Why your free credit score may be more important than ever

Watch your credit score.

That’s generally a good idea if you plan to borrow money to buy a vehicle or a home or to use credit for a whole range of other purchases.

But it’s even more important now because a big change is coming in the way Fair Isaac Corporation (FICO) calculates your credit score. FICO estimates that it eventually will affect nearly 200 million Americans starting this summer and continuing for up to two years afterward, depending on the time it takes credit bureaus and lenders to adopt the new model.

Woman checking free credit score

FICO plans to begin using “trended data” that takes into account up to two years of credit usage – and for the first time breaks out personal loans used to pay off credit card debt. The idea is to provide lenders more information about how consumers manage their credit.

About 110 million consumers are expected to see up to 20-point changes up or down, while 40 million could see an increase of 20-plus points and another 40 million a decrease of 20-plus points.

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“Consumers with recent delinquency or high utilization are likely going to see a downward shift, and depending on the severity and recency of the delinquency, it could be significant,” Dave Shellenberger, vice president of product management at FICO, recently told U.S. News & World Report.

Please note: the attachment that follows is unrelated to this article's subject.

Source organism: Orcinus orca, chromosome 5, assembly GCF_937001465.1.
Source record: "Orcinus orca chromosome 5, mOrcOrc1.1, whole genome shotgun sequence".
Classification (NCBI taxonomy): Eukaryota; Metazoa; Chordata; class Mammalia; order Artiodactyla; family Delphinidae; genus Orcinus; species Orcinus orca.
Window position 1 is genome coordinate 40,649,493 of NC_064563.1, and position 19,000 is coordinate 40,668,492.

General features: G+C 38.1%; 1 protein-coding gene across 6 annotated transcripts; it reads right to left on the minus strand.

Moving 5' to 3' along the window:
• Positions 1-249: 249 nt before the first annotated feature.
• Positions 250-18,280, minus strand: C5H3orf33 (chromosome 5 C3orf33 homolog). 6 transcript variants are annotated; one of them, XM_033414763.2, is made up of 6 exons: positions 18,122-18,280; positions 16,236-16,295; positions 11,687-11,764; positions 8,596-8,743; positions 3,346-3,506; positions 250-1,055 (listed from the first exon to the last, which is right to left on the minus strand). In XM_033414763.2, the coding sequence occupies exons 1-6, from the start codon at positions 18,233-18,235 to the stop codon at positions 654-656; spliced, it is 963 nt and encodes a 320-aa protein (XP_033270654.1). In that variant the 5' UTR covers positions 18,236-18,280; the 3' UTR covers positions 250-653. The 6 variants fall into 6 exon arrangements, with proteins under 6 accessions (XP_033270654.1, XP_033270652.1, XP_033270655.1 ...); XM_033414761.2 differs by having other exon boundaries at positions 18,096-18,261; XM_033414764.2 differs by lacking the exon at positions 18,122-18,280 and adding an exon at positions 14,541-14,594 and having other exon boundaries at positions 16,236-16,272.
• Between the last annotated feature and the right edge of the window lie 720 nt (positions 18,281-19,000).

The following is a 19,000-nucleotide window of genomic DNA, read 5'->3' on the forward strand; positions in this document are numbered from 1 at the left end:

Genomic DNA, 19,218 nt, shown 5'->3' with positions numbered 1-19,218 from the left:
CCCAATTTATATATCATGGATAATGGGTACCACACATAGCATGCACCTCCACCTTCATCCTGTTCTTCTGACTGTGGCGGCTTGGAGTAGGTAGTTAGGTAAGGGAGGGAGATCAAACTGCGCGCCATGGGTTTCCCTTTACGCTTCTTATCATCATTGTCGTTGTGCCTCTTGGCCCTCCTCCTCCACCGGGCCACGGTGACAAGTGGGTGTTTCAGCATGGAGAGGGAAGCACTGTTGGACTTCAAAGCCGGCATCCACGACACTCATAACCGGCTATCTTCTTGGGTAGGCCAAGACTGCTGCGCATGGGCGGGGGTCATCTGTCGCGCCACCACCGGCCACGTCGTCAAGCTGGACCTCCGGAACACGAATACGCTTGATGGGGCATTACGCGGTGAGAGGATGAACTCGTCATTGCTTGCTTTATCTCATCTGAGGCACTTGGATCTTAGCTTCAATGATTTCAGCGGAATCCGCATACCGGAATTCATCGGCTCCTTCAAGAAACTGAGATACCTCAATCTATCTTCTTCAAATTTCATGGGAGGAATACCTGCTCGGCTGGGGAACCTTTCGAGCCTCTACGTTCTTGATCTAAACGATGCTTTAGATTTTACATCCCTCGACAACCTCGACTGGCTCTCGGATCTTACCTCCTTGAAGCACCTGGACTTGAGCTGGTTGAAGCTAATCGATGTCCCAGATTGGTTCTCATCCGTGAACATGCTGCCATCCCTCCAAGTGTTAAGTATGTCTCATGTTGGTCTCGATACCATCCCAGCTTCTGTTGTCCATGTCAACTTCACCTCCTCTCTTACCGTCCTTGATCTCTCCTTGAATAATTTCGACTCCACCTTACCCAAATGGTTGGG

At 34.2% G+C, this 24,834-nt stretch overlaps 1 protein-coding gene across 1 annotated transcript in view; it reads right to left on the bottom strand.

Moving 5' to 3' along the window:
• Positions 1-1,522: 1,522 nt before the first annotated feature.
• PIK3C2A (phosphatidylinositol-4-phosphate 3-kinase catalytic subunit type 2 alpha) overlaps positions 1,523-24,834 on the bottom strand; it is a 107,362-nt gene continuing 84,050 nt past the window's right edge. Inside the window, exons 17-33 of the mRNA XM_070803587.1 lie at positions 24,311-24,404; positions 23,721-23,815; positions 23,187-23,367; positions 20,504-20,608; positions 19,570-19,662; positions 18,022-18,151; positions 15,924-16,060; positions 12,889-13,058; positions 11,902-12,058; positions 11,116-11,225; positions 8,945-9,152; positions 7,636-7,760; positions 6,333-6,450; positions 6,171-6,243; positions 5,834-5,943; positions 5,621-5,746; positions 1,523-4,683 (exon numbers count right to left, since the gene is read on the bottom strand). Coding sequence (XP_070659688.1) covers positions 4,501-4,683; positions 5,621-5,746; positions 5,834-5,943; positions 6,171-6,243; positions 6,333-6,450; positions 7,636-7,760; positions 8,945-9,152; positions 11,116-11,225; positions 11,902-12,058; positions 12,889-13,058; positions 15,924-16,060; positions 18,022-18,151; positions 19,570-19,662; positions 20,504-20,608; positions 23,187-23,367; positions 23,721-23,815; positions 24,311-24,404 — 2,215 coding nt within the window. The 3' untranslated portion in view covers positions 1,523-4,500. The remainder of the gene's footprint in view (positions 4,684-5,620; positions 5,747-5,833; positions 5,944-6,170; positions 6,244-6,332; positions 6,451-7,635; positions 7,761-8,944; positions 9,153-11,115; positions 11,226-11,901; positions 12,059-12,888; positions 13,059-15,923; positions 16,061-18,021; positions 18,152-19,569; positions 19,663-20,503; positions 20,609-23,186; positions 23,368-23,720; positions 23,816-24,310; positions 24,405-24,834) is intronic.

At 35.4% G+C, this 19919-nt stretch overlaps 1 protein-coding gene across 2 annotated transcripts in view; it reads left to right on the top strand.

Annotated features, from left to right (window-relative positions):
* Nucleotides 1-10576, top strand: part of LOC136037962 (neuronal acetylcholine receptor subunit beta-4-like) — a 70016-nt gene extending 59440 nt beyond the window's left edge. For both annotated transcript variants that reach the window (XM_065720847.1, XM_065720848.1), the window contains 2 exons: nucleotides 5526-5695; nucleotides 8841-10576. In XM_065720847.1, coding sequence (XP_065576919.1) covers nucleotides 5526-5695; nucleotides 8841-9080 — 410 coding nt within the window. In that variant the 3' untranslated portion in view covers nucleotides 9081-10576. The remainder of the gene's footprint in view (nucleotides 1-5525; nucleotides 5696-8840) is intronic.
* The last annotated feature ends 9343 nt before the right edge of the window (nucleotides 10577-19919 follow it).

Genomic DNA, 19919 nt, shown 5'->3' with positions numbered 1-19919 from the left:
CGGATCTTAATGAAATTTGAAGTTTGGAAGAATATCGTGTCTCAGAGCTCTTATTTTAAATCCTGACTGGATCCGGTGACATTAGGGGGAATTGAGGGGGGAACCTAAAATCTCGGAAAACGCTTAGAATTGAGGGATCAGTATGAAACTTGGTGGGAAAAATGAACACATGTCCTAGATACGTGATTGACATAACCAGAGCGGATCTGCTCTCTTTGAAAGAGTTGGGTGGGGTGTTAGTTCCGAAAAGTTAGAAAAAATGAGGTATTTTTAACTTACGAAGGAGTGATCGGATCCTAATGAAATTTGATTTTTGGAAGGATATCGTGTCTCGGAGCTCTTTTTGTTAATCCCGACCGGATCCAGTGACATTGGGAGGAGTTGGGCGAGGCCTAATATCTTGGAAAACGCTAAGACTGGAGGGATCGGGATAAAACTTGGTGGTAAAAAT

“Consumers that have been managing their credit well … paying bills on time, keeping their balances in check are likely going to see a gain in score,” said Shellenberger, according to The Washington Post.

FICO credit scores, which are based on data from credit bureaus Experian, Equifax and Transunion, range from 300 to 850, with a national average score of 706 last year. Generally, the scores are based on the following factors: payment history (35 percent), amounts owed (30 percent), length of credit history (15 percent), new credit and credit mix (10 percent each).

Your credit score may not be the only factor to determine whether you receive a loan, how much financing you receive and what interest rate you pay. Santander Consumer USA (SC), for example, uses a credit score plus other sources to determine auto financing.

But knowing your score should help you have realistic expectations when you apply for credit.

You are entitled to one free copy of your credit report every 12 months from each of the three nationwide credit reporting companies, according to the Federal Trade Commission.

These statements are informational suggestions only and should not be construed as legal, accounting or professional advice, nor are they intended as a substitute for legal or professional guidance. Santander Consumer USA is not a credit counseling service and makes no representations about the responsible use or restoration of consumer credit.

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